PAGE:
How To Heal From Hurtful Relationships

By Judi Light Hopson, Emma H. Hopson and Ted Hagen McClatchy-Tribune News Service.

Are you still grieving a painful divorce that happened years ago? Or, do you feel deeply hurt by a boss or co-worker who stabbed you in the back last year?

Whether your pain is recent or not, your emotional entanglement can rob you of life's joy. Yet letting go and moving on can be tough to do.

"I divorced my abusive husband over 40 years ago," a woman in her 70s told us recently. "I hate him with a deep, crazy passion that still eats me alive."

This woman has tried therapy, spiritual approaches, and hypnotism to heal her pain. Nothing has worked. Why? We believe she is still trying to "fix" the relationship.

We advised her to try this: Consciously try to develop "neutral" feelings toward someone who has harmed you.

Feeling hate or hurt still means you're emotionally glued to him or her.

Feeling neutral means you're not interested in judging, hating, fixing or fantasizing about this person. What helps is to dismiss this person's image and not really care one way or the other.

These tips can help:

Acknowledge the true situation. You don't have to delude yourself into thinking the person didn't hurt you or your pain wasn't justified. This would dishonor you if you pretended it wasn't awful.

Realize the shortcomings of the person who hurt you. Maybe you don't know all of the details, but you can guess that childhood pain, lacking morals or failure to mature properly caused him or her to act ugly. Stop trying to fix it.

Give up trying to solve any mysteries. You can only go so far into delving into the psyche of another person. At some point, you have to stop trying to figure it all out. Forgive the person for your own sake and resolve to let the pain go.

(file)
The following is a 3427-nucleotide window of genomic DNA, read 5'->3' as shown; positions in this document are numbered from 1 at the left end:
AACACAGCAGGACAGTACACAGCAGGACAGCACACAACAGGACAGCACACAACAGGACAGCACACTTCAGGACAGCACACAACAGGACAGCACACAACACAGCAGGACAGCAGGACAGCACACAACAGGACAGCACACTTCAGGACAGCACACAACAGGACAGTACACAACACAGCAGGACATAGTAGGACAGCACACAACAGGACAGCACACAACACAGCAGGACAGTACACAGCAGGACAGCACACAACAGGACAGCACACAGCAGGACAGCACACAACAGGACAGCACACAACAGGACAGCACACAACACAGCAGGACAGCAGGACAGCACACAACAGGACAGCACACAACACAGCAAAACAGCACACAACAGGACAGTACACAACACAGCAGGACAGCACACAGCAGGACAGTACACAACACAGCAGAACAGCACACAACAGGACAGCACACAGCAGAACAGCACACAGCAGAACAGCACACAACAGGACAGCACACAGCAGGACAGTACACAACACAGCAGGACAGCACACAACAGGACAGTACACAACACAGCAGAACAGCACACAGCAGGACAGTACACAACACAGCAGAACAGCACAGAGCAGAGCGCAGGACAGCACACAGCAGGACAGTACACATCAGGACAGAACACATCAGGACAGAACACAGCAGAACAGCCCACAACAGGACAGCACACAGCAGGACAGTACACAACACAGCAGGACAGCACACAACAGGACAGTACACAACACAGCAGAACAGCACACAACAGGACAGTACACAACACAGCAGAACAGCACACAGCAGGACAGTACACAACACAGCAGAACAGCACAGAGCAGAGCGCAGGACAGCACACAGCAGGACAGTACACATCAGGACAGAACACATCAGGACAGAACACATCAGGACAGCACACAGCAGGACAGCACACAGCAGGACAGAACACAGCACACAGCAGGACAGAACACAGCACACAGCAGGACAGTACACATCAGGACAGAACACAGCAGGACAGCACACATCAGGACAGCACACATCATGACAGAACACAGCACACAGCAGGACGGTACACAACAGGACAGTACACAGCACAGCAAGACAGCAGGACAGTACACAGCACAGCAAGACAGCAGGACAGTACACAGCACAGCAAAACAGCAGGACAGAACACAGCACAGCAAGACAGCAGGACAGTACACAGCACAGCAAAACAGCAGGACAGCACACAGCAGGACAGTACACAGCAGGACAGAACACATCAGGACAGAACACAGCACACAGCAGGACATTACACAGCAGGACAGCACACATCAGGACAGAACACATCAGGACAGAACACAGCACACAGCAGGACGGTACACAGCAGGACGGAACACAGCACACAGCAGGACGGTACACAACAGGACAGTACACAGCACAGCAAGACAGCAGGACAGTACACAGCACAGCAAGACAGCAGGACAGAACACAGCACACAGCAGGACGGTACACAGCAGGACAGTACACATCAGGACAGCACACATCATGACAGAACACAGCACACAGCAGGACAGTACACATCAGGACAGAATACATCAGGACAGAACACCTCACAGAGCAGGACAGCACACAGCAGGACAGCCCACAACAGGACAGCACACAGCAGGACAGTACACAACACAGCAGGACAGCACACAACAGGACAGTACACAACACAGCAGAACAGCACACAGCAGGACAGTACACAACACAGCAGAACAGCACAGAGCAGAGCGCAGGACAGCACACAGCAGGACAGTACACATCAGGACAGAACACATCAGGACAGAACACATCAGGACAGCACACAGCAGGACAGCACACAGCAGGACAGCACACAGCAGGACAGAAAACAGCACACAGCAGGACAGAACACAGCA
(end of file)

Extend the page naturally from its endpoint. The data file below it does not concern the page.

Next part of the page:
"I learned to talk to myself to feel more neutral toward my mother," says a man who suffered terrible abuse in his teens. We'll call him Michael. His mother had become an alcoholic, but no one could figure out why.

"It's very hurtful to feel disgusted toward a parent," Michael told us. "Feeling more neutral toward my mother means I don't react to her memory. I can think of her in a relaxed way, send good thoughts her way, and stop wishing it all could have been different."

Michael figured out his mother might not know why it all happened. He learned in an Al-Anon meeting that alcoholism can occur for many reasons, everything from stress to personal body chemistry to hiding personal pain.

"I can feel badly toward alcoholism as a disease, but still not hate my mother," Michael told us. "I try to take a neutral stance and realize she was a victim, too. I used to say, 'She should have had more willpower. She should have gotten help.' But, I've learned to stop doing that. That pulls me into the middle of the storm."

Michael's mother eventually quit drinking, so he now strives to say, "Thank goodness. Yes, my teen years were stressful, but I turned out fine. I can feel a lot of empathy for hurting people, and I won't let the experience cripple me. I choose to heal and look for the good in every single day of my life."

What we tell ourselves is the most powerful influence on our lives. By choosing to feel more neutral toward bad things we can't change, we create more space to be happy. ___ (Judi Light Hopson is the Executive Director of the stress management website USA Wellness Cafe at www.usawellnesscafe.com . Emma Hopson is an author and a nurse educator. Ted Hagen is a family psychologist.)

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